The experience of getting a new King Gizzard & The Lizard Wizard record in the mail is a sensory treat in and of itself. The square, solid weight of the 180-gram LP in your palms, just after you peel off the shrink-wrapped plastic, is as exciting as the ephemera that slides out of the sleeve; the mystical artwork of Jason Galea, unfolding on a sprawling poster; a lyric booklet that’s packed with his dark illustrations and smells like a new magazine; the familiar ATO sticker; and of course, the record itself: clear-smoke-colored wax in this case – one of multiple variants – that glitters like a scratched silver platter when it spins. The sound etched into it is savage; otherworldly, and strange, and once the needle brings it out, you realize they’ve sucked you right in again.

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Whether Murder Of The Universe was an ancient prophecy transmitted to King Gizzard & The Lizard Wizard by unknown forces, or just a badass concept record that popped into their long-haired heads one day, it’s an album that needed to happen. With MOTU marking the second of their five planned records in 2017, following February’s delicious drop of Flying Microtonal Banana, the Australian psych rockers have arguably done the toughest part of the stunt: proven that they have a plethora of good ideas, and the ability to articulate them at an insanely quick pace. With all the maniacal rocking their fans crave in the immediate term, plus a plot that will likely keep them busy for years, Murder Of The Universe is not just a shred-heavy freak-out, but a pensive, nuanced saga – the end of humanity in three parts, at the hands of machine, in modern-day terms we can all comprehend.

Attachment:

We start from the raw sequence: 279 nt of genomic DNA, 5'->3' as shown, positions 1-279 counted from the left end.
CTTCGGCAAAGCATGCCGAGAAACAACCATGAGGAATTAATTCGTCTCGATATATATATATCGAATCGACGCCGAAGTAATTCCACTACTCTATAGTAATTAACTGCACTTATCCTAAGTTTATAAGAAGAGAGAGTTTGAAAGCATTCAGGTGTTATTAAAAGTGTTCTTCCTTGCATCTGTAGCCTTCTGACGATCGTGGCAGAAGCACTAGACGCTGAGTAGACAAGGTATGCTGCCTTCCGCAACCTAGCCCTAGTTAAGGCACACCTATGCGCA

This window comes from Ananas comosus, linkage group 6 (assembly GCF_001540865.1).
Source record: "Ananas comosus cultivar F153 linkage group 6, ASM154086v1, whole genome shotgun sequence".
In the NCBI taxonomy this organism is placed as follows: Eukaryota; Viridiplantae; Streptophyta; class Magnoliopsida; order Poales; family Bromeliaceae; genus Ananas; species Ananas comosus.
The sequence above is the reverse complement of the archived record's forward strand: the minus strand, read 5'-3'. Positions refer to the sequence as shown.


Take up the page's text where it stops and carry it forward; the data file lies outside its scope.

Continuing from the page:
Frontman Stu Mackenzie (vocals/guitar/flute) – who noted in the context of the release that “Some scientists predict that the downfall of humanity is just as likely to come at the hands of Artificial Intelligence, as it is war or viruses or climate change” – has said it’s almost unavoidable not to reflect this dystopian reality in their music. But it’s not all death and cataclysm lurking within MOTU. “These are fascinating times too,” said Stu. “Human beings are visual creatures – vision is our primary instinct, and this is very much a visual, descriptive, bleak record. While the tone is definitely apocalyptic, it is not necessarily purely a mirror of the current state of humanity. It’s about new non-linear narratives.”

The crux of this narrative is perhaps the spoken-word element (voiced by fellow Flightless artist Leah Senior) in the first two chapters of the ominous three-part record – which starts with “The Tale of the Altered Beast” (tracks 1-9), followed by the explosive “The Lord of Lightning Vs. Balrog” (tracks 10-15), and concludes with “Han-Tyumi and the Murder Of The Universe” (tracks 16-21). Her detached voice becomes as familiar as a heartbeat as it supplies the storyline, warns of mass destruction, and even digs into your subconscious (“You’re ruthless and savage and sadistic and vindictive”), sounding chilling against the backdrop of King Gizzard’s wild, interlocking riffs.


The music itself, which sinks evenly underneath the tale like mud under a swamp, is a sickeningly cool twist for the group – comprised of Stu, Ambrose Kenny-Smith (harmonica/vocals), Cook Craig (guitar/vocals), Joey Walker (guitar), Lucas Skinner (bass), and their destructive dual drummers, Eric Moore and Michael Cavanagh – whose synergy is so unique, they could play any style and still draw their own crowd. Ghostly themes of breakthrough Gizz records like I’m In Your Mind Fuzz and last year’s Nonagon Infinity can be heard sneaking in and out of the new melodies – that is, if you’re not too distracted by the boys’ trademark, face-melting guitar solos to catch them.

While the surreal themes may be a heavy trip for the average listener, the sheer originality of MOTU is worth marveling at, and most music lovers will be too intrigued not to sit down and try to figure it all out one day. In that way, the work of King Gizzard is somewhat like a caged lion. Some will watch it pass by in a train car and wonder how ferocious its teeth are. Others will follow it to the circus and see for themselves.


Article: Olivia Isenhart




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